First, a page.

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I haven't had to use SQL in years and I'm clearly rusty. I have a situation where I'm trying to insert multiple rows into table A. There are two columns of data to be inserted, the first is a "static" value (it is derived but will be the same for all new rows) and the second is the result of a SELECT DISTINCT on table B. There are no relevant constraints on either of the tables that should come into play here.

FWIW, this is a sql script in Retool going against a postgres db.

Apologies for the formatting. Table markdown doesn't seem to be working for me

Table A should look like this at the end:

id | source_file

foo | apple.csv

foo | banana.csv

foo | orange.csv

Based on these values in Table B

source_file

apple.csv

apple.csv

apple.csv

banana.csv

banana.csv

orange.csv

orange.csv

I've tried a few variations all along the lines of:

INSERT INTO table_A (id, source_file)
     {{id}}, SELECT DISTINCT source_file 
     FROM table_B WHERE source_file IS NOT NULL AND source_file <> ''

Which throws syntax error at or near "$1"

And

INSERT INTO table_A (id, source_file)
     SELECT DISTINCT {{id}},  source_file 
     FROM table_B WHERE source_file IS NOT NULL AND source_file <> ''

Which throws

insert or update on table "dg_client_data_sources" violates 
 foreign key constraint "fk_data_grid"

That second error has me wondering if I need to loop through (gasp!) the results of the SELECT DISTINCT to insert the multiple rows? I may be overthinking that bit....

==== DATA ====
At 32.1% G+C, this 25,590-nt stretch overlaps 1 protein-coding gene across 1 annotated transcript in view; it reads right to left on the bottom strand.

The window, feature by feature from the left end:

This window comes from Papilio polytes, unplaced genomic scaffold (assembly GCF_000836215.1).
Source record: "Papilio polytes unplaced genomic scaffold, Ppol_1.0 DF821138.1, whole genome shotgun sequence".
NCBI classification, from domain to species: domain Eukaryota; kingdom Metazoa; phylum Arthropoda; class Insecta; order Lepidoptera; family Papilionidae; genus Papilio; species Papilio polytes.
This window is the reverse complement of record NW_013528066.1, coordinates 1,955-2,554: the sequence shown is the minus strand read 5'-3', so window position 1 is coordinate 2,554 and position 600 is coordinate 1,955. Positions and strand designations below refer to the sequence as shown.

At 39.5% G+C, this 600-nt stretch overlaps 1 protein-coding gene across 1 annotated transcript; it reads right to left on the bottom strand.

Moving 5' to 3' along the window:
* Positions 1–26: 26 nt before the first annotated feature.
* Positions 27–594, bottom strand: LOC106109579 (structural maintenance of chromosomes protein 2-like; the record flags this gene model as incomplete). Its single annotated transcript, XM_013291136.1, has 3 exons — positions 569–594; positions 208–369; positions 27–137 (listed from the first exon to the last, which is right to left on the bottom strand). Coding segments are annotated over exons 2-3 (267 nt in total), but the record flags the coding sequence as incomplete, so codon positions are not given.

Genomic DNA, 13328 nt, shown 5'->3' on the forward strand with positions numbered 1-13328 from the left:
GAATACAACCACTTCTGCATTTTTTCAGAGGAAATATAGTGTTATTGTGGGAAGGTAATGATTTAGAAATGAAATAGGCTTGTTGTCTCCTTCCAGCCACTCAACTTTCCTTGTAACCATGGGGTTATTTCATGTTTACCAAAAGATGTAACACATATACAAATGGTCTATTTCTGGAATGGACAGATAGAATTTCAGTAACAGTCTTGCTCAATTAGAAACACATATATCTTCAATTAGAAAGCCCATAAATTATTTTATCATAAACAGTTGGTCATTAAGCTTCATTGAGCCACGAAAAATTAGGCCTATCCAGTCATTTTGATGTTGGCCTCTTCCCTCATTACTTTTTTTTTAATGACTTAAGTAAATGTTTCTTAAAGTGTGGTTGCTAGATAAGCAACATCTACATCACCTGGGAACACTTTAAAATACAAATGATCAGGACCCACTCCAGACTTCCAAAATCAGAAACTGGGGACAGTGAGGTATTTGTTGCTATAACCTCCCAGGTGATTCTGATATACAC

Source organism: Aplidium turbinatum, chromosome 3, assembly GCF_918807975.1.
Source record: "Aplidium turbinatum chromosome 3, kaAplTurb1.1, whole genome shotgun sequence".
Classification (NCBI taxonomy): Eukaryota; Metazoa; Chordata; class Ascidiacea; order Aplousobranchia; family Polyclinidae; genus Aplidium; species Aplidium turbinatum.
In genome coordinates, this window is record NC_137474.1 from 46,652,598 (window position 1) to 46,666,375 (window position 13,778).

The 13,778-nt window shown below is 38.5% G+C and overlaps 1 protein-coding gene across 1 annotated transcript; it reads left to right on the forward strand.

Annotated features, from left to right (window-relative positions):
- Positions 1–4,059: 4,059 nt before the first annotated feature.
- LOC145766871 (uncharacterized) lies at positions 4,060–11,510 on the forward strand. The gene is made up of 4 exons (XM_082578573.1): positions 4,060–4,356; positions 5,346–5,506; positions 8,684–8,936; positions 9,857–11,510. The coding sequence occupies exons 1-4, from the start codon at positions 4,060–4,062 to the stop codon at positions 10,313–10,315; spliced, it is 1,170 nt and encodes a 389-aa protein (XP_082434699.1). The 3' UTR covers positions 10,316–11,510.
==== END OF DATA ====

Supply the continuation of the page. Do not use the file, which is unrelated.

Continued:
I can provide other context/examples if needed. Any direction is greatly appreciated!

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1 Answer 1

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INSERT takes a set of rows as input. You can use VALUES to create a set of rows (possibly only one):

INSERT INTO ... VALUES ({{id}}, (SELECT ...))

This, however requires that your select results in at most one row. A better solution is to add your scalar to the select as:

INSERT INTO A (id, source_file)
SELECT DISTINCT 'foo',  source_file 
FROM source_file 
WHERE source_file IS NOT NULL AND source_file <> '';

Here the constant 'foo' is added to each row. It is somewhat similar to the cross product of the select and a table with one column and one row:

SELECT DISTINCT t.x,  sf.source_file 
FROM ( VALUES ('foo') ) t(x)
CROSS JOIN source_file sf
WHERE source_file IS NOT NULL AND source_file <> '';

I added a Fiddle that demonstrates the above

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